Douglas Butler - Author and Global Photographer Douglas Butler - Author and Global Photographer
Holly Springs Confederate Monument
Holly Springs Methodist Church
Manufacturer: McNeel Marble Co., Marietta, GA
Dedicated October 25, 1923
Sponsor: Confederate Capt. G. Bent Alford
Gen. Albert L. Cox, of World War I fame, spoke at the dedication of this monument which also features panels honoring “Their Sons Who Were in the Spanish-American War” and the “World War.”
Currituck County Confederate Monument
Currituck, NC
Completed 1923; no dedication ceremony
The cornerstone for this unusual monument was laid with an elaborate ceremony led by Confederate veterans in September 1912. Fundraising stalled, however, and the monument was not completed until 1923—and then only through the generosity of a Northern publishing magnate, Joseph P. Knapp, who insisted a granite sphere, not a Confederate soldier statue, top the veterans’ base.
Douglas Butler - Author and Global Photographer Douglas Butler - Author and Global Photographer
Union Obelisk
Salisbury National Cemetery
Salisbury, NC
Dedicated about 1876
Sculptor: Alexander McDonald; Mt. Auburn, Mass.
Cost: $10,000 - funded by the US government.
Sited in the National Cemetery near the former Salisbury Confederate prison, this 50 - foot-tall obelisk was the first Union monument in NC - and for two decades the tallest Civil War monument in the state. To further emphasize the War’s outcome, McDonald carved a sculpted wreath atop the shaft - the laurel wreath of victory.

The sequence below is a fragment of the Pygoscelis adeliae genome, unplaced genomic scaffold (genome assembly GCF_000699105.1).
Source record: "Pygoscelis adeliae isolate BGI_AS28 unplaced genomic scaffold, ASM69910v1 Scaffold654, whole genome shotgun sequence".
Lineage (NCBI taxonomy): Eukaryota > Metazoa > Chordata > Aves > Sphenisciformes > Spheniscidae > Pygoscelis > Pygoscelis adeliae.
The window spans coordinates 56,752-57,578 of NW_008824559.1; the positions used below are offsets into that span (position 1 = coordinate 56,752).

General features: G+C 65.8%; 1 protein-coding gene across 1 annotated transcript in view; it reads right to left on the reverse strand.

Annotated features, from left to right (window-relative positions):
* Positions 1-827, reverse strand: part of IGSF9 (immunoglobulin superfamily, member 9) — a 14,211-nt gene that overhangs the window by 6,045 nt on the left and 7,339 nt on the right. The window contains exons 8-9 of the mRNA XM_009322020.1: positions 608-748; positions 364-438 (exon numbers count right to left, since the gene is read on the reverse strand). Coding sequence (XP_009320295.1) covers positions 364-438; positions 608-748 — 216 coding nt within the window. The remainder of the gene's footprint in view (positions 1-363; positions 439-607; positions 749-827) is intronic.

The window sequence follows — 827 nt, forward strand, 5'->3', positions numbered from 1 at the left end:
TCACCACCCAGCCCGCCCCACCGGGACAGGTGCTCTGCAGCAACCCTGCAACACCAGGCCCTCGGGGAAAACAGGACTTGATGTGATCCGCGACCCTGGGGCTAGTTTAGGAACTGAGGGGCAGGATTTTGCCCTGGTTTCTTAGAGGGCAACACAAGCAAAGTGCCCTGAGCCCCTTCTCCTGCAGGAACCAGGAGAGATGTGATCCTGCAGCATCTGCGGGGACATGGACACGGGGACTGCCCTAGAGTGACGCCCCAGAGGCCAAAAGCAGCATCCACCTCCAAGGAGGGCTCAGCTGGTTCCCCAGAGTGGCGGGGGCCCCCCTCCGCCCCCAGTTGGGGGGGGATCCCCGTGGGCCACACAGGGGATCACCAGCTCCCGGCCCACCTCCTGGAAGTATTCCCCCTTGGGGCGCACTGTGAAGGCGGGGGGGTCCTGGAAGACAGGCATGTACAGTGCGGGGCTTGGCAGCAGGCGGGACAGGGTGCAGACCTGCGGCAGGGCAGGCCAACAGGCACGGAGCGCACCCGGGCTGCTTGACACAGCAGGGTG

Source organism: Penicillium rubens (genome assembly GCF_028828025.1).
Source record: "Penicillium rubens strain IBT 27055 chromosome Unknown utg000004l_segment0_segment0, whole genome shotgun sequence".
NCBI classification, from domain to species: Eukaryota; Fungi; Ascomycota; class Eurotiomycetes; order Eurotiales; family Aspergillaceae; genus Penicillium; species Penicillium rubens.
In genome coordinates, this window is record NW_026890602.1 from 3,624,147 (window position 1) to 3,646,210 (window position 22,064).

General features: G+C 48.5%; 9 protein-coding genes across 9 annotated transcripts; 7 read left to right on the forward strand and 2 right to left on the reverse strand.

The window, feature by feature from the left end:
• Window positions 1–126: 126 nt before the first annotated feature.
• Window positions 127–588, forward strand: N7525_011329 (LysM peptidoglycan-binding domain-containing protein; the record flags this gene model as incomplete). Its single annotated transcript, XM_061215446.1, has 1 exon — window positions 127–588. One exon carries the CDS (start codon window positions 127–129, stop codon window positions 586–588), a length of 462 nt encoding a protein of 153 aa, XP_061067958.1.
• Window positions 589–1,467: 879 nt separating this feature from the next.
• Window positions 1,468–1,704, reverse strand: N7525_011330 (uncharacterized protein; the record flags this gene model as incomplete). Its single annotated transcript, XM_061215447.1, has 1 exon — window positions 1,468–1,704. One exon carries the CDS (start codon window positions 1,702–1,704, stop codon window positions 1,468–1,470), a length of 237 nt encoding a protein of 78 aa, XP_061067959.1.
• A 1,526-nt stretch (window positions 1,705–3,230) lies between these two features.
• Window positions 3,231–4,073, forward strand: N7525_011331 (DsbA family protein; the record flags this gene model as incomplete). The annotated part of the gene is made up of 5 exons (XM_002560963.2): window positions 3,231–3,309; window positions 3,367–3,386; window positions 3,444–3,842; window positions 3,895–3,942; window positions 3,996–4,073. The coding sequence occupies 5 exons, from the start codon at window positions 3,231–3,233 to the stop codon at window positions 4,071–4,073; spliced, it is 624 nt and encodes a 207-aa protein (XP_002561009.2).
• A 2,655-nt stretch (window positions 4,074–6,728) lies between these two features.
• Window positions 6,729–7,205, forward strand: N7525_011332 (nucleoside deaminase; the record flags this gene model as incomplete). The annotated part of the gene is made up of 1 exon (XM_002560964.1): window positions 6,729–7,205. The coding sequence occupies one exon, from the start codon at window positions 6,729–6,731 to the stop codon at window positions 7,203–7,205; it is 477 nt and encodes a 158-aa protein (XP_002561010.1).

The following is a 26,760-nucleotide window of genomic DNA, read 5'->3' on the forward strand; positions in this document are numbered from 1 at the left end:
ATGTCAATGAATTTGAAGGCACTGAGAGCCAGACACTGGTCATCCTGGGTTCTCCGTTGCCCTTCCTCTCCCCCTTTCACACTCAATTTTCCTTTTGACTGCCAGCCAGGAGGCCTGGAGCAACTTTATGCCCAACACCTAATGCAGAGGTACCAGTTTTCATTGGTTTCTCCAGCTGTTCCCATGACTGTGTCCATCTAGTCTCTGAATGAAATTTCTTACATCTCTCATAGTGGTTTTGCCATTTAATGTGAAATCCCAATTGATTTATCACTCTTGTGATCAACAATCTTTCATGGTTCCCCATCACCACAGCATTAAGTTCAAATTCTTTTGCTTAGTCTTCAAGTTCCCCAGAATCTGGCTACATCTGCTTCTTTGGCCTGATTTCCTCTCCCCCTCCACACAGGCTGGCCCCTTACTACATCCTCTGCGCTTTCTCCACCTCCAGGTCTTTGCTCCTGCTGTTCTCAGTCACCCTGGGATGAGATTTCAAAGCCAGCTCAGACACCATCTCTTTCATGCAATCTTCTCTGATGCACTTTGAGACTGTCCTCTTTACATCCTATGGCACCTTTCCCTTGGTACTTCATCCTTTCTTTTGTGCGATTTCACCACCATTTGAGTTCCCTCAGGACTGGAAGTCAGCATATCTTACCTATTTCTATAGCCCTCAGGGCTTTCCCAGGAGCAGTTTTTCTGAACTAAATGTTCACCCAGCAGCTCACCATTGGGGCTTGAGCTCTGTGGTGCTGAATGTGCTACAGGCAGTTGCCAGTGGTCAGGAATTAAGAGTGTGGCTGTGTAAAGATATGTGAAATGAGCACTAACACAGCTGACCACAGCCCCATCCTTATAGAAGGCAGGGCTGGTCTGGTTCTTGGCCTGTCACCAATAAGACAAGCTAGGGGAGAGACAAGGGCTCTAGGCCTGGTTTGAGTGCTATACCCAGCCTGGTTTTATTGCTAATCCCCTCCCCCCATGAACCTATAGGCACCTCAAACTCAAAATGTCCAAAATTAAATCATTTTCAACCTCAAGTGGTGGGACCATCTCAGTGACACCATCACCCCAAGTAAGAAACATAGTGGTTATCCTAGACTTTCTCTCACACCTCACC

United States Colored Troops Monument
Hertford (Perquimans County), NC
Dedicated 1910
Funded by the United Daughters of Veterans - a group of African American women of the First Baptist Church of Hertford on whose land this monument stands - this memorial honors the United States Colored Troops, the official designation of African American Union soldiers. This Hertford monument is one of only two such commemorations to the USCT erected across the states of the former Confederacy prior to the end of the 20th century and the only one in North Carolina.
North Carolina Civil War Monuments - Fifty State Summits and a Dream to Reach Them All - Mountaineering Books - Hiking Books - Climbing Books - Douglas Butler

About the Photographer

Douglas Butler is an award-winning photographer living in northwestern North Carolina. For twenty-five years he has climbed mountains, explored remote areas and visited native cultures across five continents, adventures shared through photography and articles in numerous regional and national publications. His latest endeavor, photographing North Carolina’s Civil War monuments, resulted in a traveling photo exhibition and North Carolina Civil War Monuments: An Illustrated History, a carefully researched book penned by Butler featuring photos of all 109 Civil War monuments raised in the Tarheel State during the century after Appomattox. A practicing physician working predominantly with underserved populations, Butler has also written Ashe County: Discovering the Lost Province (1992, out of print) and A Walk Atop America: Fifty State Summits and a Dream to Reach Them All (Parkway Publishers, 2007), both of which feature his photography.

Appearances and Events

Solo Photo Exhibition:
After Appomattox: North Carolina Civil War Monuments
Museum of the Albemarle
501 S. Water St.
Elizabeth City, NC 27909
May 1-November 28, 2015

Ashe County Arts Council
303 School Ave.
West Jefferson, NC 28694
January 13-February 5, 2016

Solo Photo Exhibition and Lecture:
Tiebele to Timbuktu: A Journey Through West Africa
Alleghany County Public Library
122 N. Main St.
Sparta, NC 28675
May1-May 31, 2016
Lecture: Thursday May 26, 2016; 7:00 p.m.

Solo Photo Exhibition:
A Walk Atop America: The Photographic Journey
Caldwell Arts Council
Caldwell Memorial Hospital Art in Healing Gallery
321 Mulberry St.
Lenoir, NC 28645
October 1-December 31, 2016
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Douglas J. Butler

Author and Photographer

5754 US Highway 221 N
Crumpler, NC 28617-9403

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©2016 Douglas J. Butler - Author and Photographer
North Carolina Civil War Monuments-An Illustrated History
North Carolina History Books - North Carolina Civil War Books